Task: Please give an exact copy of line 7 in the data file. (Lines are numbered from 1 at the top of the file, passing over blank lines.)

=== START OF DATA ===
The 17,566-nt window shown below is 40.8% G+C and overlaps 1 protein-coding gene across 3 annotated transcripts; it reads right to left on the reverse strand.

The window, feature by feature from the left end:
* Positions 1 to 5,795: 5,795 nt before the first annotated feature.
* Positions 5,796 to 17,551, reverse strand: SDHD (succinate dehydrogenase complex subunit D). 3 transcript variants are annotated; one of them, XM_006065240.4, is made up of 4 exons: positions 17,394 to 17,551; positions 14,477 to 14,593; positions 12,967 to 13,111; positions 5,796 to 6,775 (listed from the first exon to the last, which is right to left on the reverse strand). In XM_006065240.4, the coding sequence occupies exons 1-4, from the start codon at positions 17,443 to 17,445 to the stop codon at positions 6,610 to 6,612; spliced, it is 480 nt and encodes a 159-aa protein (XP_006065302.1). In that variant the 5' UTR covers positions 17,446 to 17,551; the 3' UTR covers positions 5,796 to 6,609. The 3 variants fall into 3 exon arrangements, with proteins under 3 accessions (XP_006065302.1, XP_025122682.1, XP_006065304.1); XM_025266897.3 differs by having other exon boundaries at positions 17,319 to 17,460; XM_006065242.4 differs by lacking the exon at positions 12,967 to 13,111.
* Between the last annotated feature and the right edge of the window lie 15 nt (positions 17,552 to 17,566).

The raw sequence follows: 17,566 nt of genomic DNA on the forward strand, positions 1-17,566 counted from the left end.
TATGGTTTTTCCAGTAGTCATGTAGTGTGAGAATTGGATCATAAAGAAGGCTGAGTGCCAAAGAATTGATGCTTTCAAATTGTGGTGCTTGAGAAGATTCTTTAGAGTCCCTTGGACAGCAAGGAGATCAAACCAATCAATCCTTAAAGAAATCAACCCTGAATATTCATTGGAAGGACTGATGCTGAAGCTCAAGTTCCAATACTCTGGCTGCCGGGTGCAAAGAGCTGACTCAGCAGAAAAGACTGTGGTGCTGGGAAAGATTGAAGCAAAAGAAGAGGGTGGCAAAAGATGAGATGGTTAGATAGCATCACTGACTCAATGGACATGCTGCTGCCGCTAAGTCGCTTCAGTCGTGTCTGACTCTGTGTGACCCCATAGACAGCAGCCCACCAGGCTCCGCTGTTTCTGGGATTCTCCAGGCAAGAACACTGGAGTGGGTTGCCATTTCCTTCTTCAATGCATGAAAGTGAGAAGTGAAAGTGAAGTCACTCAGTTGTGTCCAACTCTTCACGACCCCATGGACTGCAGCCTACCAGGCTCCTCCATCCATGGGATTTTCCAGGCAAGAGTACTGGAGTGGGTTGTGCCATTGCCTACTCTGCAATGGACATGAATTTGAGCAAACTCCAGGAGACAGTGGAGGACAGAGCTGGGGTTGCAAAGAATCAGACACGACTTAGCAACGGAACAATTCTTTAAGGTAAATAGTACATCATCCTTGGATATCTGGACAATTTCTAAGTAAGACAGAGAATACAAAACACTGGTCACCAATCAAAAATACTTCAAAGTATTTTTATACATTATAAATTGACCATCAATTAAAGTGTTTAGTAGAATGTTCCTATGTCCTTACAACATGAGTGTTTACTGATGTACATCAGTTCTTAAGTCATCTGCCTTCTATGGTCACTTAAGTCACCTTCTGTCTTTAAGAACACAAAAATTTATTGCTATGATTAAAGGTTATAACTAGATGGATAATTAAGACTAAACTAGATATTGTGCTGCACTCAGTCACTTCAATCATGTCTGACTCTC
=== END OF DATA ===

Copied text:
TATGGTTTTTCCAGTAGTCATGTAGTGTGAGAATTGGATCATAAAGAAGGCTGAGTGCCAAAGAATTGATGCTTTCAAATTGTGGTGCTTGAGAAGATTCTTTAGAGTCCCTTGGACAGCAAGGAGATCAAACCAATCAATCCTTAAAGAAATCAACCCTGAATATTCATTGGAAGGACTGATGCTGAAGCTCAAGTTCCAATACTCTGGCTGCCGGGTGCAAAGAGCTGACTCAGCAGAAAAGACTGTGGTGCTGGGAAAGATTGAAGCAAAAGAAGAGGGTGGCAAAAGATGAGATGGTTAGATAGCATCACTGACTCAATGGACATGCTGCTGCCGCTAAGTCGCTTCAGTCGTGTCTGACTCTGTGTGACCCCATAGACAGCAGCCCACCAGGCTCCGCTGTTTCTGGGATTCTCCAGGCAAGAACACTGGAGTGGGTTGCCATTTCCTTCTTCAATGCATGAAAGTGAGAAGTGAAAGTGAAGTCACTCAGTTGTGTCCAACTCTTCACGACCCCATGGACTGCAGCCTACCAGGCTCCTCCATCCATGGGATTTTCCAGGCAAGAGTACTGGAGTGGGTTGTGCCATTGCCTACTCTGCAATGGACATGAATTTGAGCAAACTCCAGGAGACAGTGGAGGACAGAGCTGGGGTTGCAAAGAATCAGACACGACTTAGCAACGGAACAATTCTTTAAGGTAAATAGTACATCATCCTTGGATATCTGGACAATTTCTAAGTAAGACAGAGAATACAAAACACTGGTCACCAATCAAAAATACTTCAAAGTATTTTTATACATTATAAATTGACCATCAATTAAAGTGTTTAGTAGAATGTTCCTATGTCCTTACAACATGAGTGTTTACTGATGTACATCAGTTCTTAAGTCATCTGCCTTCTATGGTCACTTAAGTCACCTTCTGTCTTTAAGAACACAAAAATTTATTGCTATGATTAAAGGTTATAACTAGATGGATAATTAAGACTAAACTAGATATTGTGCTGCACTCAGTCACTTCAATCATGTCTGACTCTC